Authors: Liz Mason-Deese, Craig Dalton, Nathan Swanson, Tim Stallmann, Maribel Casas-Cortes, Sebastian Cobarrubias Authors Map: Counter Cartographies Collective Website: countercartographies.org
As a collective with diverse ties to the university factory – adjuncts, fellows, freelancers, indebted graduate students, assistant professors under review, unemployed PhDs and caregivers – how do we situate ourselves in relation to increasingly undemocratic and exploitative infrastructures of higher education? How can we confront everyday precarity1 due to lack of access to housing, knowledge, healthcare, mobility, and employment? How can we organize to produce alternatives and reclaim life within and beyond the university?
As the Counter Cartographies Collective (3Cs), we map. Beginning with our own situations, we create a mapping of and for political change, combining militant research with counter-mapping to produce alternative ways of visualizing and inhabiting our university and world. Our mapping is grounded in the tradition of autonomous politics: emphasizing the power and creativity of labor over that of capital, realizing the need to go beyond state-centered activism and work for political change from below, and recognizing the centrality of struggles around knowledge production in the current political-economic context. As militant research, autonomous mapping simultaneously produces analyses and political interventions, helping us to understand and challenge the changing spaces of oppression where production/reproduction are geographically diffuse.
We use autonomous cartography to analyze and intervene in processes at the University of North Carolina at Chapel Hill and, through collaboration, at other institutions around the world. This mapping prompts critical and reflexive self-organizing cognizant of the many forms of labor at the university and the university’s role in the broader economy and social fabric. 3Cs’ autonomous cartography creates non-hierarchical relationships within our collective as well as open identities and unexpected alliances as people interact with our maps and begin to enact their university in new ways.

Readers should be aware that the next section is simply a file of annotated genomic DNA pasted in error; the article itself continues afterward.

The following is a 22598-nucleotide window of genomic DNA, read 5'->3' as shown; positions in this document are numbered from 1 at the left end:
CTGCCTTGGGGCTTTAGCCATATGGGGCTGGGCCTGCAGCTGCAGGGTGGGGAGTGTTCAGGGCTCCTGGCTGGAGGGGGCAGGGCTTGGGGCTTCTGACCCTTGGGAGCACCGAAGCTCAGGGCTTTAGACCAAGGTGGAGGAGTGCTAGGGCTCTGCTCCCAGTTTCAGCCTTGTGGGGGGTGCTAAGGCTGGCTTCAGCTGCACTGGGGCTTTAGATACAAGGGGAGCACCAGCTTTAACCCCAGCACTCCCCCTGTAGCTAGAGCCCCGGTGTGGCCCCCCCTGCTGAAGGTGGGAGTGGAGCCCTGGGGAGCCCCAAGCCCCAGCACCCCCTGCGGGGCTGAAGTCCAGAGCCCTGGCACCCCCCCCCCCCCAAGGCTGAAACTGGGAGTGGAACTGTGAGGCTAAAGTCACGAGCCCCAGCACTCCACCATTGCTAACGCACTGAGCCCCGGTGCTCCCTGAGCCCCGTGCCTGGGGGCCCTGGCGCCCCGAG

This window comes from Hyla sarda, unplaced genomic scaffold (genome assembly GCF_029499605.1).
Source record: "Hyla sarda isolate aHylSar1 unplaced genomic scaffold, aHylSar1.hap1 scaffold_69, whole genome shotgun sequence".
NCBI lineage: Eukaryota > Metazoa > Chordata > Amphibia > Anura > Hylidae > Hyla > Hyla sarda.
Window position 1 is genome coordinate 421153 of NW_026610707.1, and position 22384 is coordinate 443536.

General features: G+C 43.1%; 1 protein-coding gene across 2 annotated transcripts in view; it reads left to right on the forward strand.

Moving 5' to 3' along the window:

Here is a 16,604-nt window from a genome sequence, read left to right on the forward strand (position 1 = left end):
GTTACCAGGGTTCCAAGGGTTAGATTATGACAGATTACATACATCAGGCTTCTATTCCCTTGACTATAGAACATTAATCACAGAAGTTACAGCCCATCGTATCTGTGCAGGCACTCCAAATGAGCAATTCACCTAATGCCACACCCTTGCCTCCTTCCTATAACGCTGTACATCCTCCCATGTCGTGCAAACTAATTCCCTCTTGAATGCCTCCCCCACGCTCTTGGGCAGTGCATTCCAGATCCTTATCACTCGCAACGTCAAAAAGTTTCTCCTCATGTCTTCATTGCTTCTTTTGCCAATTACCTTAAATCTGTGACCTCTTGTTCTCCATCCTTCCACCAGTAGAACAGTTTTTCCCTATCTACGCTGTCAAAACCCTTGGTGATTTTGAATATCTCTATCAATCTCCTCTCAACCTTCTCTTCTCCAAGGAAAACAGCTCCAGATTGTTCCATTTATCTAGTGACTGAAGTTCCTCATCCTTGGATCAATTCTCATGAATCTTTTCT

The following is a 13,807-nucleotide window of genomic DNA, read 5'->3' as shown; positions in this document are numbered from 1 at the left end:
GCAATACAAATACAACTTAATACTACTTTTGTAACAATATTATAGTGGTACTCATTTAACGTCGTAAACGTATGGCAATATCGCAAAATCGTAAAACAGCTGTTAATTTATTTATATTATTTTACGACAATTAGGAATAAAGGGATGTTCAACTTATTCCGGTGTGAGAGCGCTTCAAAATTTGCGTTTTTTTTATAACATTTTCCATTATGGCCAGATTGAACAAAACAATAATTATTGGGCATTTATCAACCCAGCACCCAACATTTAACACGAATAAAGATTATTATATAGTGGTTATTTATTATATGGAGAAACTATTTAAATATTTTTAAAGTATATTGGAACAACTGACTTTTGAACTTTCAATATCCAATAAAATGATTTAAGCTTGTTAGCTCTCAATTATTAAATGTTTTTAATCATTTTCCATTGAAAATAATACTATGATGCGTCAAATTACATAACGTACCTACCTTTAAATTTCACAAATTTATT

A University Drift
3Cs first formed not with a set mission or clear goals, but as an affinity group with common interests and methodological commitments. We were frustrated by talk among activist scholars on campus limited to their own field research sites. Much of this work attempts to contest divisions between academia and activism, yet reinforces the divide by geographically separating intellectual production within the university from activism outside. We wanted to do something politically and intellectually relevant to all of us instead. An opportunity arose when our university administration selectively canceled the Labor Day holiday, giving the administration the day off, but not students, educators or researchers. How to protest? Where to protest? Was this a labor protest? How could we, through understanding this situation, begin to enact a different university?
For us, these questions resonated closely with those of Precarias a la Deriva (Precarious Women Adrift), a self-identified militant research project based in Madrid, who developed geographic interventions using feminist drifts and picket-surveys. When major labor unions in Spain called a general strike in 2002, several women realized they were not in a position to participate. How could temp workers, the self-employed, workers on per-hour con-